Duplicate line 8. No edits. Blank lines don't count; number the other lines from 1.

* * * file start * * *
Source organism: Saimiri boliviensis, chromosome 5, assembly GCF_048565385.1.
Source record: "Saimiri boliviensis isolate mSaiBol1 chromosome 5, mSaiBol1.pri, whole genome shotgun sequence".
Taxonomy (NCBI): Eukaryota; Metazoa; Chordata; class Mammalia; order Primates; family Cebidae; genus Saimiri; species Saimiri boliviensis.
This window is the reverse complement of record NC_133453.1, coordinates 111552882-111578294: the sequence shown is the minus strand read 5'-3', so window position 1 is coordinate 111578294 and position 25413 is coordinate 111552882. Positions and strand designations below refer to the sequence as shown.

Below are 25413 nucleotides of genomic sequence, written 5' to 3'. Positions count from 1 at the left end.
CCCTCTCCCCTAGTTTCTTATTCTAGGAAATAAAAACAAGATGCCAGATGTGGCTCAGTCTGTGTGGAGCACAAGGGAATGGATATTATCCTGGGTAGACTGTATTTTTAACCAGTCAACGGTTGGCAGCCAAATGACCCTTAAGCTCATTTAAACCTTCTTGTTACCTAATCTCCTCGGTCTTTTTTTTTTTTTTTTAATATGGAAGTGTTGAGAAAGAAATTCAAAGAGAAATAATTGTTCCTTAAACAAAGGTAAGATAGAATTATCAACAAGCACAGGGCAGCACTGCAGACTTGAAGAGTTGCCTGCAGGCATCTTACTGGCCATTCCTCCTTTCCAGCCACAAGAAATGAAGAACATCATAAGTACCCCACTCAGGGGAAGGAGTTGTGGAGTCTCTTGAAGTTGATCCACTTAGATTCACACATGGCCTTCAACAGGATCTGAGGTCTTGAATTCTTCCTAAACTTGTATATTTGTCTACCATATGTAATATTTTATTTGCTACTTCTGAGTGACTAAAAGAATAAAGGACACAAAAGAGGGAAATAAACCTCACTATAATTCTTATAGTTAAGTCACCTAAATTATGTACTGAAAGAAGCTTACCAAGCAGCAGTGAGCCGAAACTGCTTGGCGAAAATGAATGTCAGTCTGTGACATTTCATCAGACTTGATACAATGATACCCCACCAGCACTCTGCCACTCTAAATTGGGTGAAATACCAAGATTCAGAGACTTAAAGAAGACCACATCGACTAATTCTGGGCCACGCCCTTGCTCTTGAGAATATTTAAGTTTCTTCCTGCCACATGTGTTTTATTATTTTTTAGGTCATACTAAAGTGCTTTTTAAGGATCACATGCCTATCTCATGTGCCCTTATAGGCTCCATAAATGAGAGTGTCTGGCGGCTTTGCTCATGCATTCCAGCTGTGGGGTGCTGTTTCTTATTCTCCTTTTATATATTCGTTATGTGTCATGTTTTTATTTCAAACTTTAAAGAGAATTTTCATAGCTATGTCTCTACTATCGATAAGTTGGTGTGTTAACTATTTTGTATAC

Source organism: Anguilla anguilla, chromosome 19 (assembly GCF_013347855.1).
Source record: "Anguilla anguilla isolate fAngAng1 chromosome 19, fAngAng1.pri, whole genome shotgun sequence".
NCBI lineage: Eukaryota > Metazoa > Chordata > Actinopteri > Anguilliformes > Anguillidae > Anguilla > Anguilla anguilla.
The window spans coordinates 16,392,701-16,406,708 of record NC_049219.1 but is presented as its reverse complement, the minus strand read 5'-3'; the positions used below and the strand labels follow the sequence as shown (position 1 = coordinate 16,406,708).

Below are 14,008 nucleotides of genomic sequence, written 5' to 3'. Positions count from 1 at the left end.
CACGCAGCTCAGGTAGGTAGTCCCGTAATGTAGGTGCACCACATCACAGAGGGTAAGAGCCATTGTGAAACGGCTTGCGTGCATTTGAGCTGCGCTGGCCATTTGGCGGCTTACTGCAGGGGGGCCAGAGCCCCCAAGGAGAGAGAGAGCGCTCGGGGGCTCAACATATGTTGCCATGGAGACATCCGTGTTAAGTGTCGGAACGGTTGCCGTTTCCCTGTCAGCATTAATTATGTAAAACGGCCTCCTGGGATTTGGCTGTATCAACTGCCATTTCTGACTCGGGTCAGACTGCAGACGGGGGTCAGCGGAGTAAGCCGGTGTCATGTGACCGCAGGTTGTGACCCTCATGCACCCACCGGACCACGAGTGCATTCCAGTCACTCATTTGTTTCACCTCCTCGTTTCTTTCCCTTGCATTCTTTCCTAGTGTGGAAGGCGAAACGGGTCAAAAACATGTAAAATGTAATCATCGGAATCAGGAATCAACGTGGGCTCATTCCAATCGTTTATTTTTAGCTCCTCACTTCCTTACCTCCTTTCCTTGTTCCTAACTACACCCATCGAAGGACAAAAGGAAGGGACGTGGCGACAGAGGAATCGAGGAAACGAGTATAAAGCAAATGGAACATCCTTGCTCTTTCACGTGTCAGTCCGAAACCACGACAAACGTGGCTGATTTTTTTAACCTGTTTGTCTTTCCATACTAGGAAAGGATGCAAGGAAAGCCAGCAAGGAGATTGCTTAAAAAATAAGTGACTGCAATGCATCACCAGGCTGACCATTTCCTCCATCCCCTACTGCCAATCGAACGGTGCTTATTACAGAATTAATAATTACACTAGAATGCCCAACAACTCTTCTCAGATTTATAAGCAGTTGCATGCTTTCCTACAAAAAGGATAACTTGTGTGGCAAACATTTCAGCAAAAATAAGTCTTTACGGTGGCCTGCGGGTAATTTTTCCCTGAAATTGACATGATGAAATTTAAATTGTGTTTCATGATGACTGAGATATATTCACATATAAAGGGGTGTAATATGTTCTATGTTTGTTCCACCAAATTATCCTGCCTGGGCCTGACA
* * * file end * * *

Source record: "Anguilla anguilla isolate fAngAng1 chromosome 19, fAngAng1.pri, whole genome shotgun sequence".